Jason Momoa: ”I always knew I wanted to play bass. I wish I'd done this when I was young – but I’m making up for lost time”

Jason Momoa
(Image credit: Damian Bray)

When the music and cinema worlds collide, the results are often questionable. We can all name a long list of musicians who act and actors who play music, and the occasional gem aside, the crossover doesn’t usually work. 

Keanu Reeves tried it, Steve Martin tried it, Jared Leto tried it – and while they all gave it their best shot, there’s often something about the actor/musician interface that doesn’t feel quite right. 


Rex Brown: “What type of sound do you go for? Fat and distorted, or clean and robust?”

Jason: “More distortion. I have a couple of pedals that I experiment with, but it depends on what I’m playing. If I’m doing something Claypool-sounding, or something that’s like Flea, I don’t have it distorted. I love it all, man.”


David Ellefson: “I’m curious if a longer, 35” scale neck would work better with your larger hands?”

Jason: “I play on everything. I don’t let my hand size stop me from playing anything. Right now I’m doing mandolin and ukulele, so it’s always a bitch transferring from one instrument to the next, but I enjoy everything. I play bass every day, I play guitar every day, when I’m away from my family, and when I’m on the set, because I constantly like to be in my right side of my brain.”


Frank Bello: “Do you get the same high when you’re jamming bass to a great song as you do when you finish acting a cool scene?”

Jason: “Definitely, but I really use bass as a tool to help me be calm, and to not sit in my mind too much. It’s much like a painter, probably – to get to disappear into a kind of space that isn’t like time. I love being in that state of mind.

“I feel like it’s ageless, and it’s fun, the more I can learn about music theory, which I’d like to spend more time with – learning that language. Bass is like a moving meditation. I love it and I love the way the bass sounds, even when it’s not plugged in.”


Robert Trujillo: “Jason, what is your earliest memory of getting excited about the sound of the bass guitar?”

Jason: “Actually, it’s funny when I think back on it. My very first album that I ever bought with my own money was The Uplift Mofo Party Plan by the Red Hot Chili Peppers. The second album that I ever bought was Sailing The Seas Of Cheese by Primus. For me, it was skateboarding that got me into those bands.

“I was a really big skateboarder back then, I was super, super into it. I’ve always been into it my whole life, and so that was my introduction to that particular kind of funk sound. When it came to listening to bass, everything was consumed by Flea and Claypool. There it is, that sound, and still to this day, both of those albums get played monthly. Even if they came out today they’d still hold sway.”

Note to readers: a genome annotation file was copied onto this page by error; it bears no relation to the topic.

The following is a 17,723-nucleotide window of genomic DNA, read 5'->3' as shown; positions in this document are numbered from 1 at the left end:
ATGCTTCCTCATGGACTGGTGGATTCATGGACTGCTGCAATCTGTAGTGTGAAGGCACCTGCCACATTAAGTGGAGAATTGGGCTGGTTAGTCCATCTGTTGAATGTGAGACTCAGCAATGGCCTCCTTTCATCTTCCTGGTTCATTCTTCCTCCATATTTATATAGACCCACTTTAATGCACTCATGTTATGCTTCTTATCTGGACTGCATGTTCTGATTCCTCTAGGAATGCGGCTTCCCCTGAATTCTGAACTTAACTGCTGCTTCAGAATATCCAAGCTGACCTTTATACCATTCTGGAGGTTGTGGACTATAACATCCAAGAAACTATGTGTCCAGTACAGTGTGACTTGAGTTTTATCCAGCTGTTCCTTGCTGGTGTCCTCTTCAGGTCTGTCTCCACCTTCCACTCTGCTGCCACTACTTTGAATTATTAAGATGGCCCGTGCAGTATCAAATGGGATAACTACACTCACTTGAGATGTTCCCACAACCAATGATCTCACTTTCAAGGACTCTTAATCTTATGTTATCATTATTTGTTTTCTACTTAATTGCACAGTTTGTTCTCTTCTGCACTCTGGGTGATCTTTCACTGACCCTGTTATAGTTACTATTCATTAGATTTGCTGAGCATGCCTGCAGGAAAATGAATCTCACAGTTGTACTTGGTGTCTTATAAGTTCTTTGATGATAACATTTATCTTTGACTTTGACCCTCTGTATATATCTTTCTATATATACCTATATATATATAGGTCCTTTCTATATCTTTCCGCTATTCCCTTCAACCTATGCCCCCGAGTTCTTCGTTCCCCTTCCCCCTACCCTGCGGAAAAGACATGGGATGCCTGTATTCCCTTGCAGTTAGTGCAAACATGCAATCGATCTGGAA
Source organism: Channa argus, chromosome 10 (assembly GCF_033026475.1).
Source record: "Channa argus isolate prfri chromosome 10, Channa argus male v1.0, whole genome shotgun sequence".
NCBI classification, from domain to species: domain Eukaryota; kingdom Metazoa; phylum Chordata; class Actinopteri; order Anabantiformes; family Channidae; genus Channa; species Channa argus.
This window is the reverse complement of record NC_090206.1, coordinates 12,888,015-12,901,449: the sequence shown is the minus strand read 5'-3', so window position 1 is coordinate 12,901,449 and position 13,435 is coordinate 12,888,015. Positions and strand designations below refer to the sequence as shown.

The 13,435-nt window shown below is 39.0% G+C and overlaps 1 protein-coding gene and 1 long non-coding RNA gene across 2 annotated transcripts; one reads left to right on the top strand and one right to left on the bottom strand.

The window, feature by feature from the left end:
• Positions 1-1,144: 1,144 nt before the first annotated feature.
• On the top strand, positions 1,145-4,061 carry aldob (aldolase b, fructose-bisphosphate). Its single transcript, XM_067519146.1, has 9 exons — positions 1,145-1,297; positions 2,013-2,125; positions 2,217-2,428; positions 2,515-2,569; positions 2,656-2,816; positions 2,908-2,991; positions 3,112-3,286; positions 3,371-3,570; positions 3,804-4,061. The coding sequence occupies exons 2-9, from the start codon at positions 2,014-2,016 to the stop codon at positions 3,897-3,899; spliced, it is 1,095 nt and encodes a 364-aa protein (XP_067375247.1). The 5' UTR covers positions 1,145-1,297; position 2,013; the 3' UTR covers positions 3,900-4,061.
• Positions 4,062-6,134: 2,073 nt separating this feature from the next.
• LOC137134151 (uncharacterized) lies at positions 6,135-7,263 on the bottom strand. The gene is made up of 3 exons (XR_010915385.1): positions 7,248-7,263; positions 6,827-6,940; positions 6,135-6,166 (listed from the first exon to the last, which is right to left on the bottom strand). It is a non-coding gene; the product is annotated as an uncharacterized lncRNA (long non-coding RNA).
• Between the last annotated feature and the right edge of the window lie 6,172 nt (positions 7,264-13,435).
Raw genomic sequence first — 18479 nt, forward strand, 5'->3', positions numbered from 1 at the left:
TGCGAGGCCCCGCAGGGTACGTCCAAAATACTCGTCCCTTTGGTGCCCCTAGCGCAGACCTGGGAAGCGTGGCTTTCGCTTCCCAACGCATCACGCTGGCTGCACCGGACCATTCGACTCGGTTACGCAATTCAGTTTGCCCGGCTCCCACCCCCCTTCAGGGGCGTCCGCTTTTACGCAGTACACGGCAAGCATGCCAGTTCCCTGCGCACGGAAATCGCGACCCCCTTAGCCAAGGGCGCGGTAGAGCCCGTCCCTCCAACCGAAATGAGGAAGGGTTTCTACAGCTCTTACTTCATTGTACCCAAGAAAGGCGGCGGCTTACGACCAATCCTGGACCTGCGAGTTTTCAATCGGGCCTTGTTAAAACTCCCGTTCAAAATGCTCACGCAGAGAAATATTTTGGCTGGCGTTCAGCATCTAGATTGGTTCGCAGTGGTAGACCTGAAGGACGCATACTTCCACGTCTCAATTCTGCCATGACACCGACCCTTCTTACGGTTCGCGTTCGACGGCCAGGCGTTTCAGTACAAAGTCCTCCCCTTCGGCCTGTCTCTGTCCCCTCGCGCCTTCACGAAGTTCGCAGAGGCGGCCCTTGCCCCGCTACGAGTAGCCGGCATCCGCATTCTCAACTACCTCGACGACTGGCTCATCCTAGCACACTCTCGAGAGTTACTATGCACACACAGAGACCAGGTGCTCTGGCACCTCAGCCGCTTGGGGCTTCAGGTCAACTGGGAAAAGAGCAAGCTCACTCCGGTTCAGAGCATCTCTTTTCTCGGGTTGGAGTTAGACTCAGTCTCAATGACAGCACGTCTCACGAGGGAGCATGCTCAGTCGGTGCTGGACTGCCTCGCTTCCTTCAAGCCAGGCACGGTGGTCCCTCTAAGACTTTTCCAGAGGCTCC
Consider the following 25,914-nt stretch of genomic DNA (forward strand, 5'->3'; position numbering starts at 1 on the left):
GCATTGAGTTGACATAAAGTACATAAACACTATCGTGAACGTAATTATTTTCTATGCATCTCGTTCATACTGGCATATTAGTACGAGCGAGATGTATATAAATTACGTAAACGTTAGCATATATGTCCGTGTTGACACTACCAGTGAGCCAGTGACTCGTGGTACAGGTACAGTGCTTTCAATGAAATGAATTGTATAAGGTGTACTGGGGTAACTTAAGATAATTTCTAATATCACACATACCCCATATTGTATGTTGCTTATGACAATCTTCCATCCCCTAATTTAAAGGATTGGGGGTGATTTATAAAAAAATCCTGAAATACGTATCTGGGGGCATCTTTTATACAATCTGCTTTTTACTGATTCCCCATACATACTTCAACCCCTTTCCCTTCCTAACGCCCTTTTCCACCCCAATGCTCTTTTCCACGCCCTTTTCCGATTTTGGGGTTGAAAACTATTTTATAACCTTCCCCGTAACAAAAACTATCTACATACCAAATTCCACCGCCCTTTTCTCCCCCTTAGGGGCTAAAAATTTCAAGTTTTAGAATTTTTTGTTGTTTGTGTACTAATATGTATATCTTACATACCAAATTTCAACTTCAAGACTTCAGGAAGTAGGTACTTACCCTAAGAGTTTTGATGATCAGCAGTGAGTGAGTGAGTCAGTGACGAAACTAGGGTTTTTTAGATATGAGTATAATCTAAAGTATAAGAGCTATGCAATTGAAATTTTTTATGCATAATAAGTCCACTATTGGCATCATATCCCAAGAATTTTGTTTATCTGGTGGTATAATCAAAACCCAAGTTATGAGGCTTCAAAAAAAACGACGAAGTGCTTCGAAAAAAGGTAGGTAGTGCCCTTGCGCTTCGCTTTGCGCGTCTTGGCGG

Les Claypool: “When I was young I was drawn to the bass because I thought guitar sounded thin and kinda wimpy. The bass, to me, was a much more sultry instrument. I figured by playing bass, it would help me get more ladies. In your experience, has playing bass helped you get the ladies?”

Jason: “Haha! Wow. He’s one of my idols, Les. You know, I found my lady [Momoa’s wife Lisa Bonet], and then found the bass. And now I stay with my lady – so there is no ‘ladies’. But you know what there is? There’s one woman and lots of basses.”

Les: “Sound travels 4.5 times faster underwater, therefore the clarity and definition of tone is much more precise. As Aquaman, what piece of music are you most drawn to when at depth?”

Jason: “Primus. One hundred percent.”


Tom Araya: “Would you ever take a break from acting to do a full album cycle tour with a band?”

Jason: “Oh man. A lot of my friends are musicians and I love them, and I feel like it’s fine for them to be actors, but I don’t know, when I see actors being musicians I’m like, ‘Oh my God’. It’s just like ‘Ugh...’ It never really works out.

“It’s all good, and I would never want to say ‘I’ll never do anything’. I enjoy playing up there with my friends if they’re raising money for a charity, of course, because it’s always good to help – but I feel very out of place up there.”

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Joel McIver

Joel McIver was the Editor of Bass Player magazine from 2018 to 2022, having spent six years before that editing Bass Guitar magazine. A journalist with 25 years' experience in the music field, he's also the author of 35 books, a couple of bestsellers among them. He regularly appears on podcasts, radio and TV.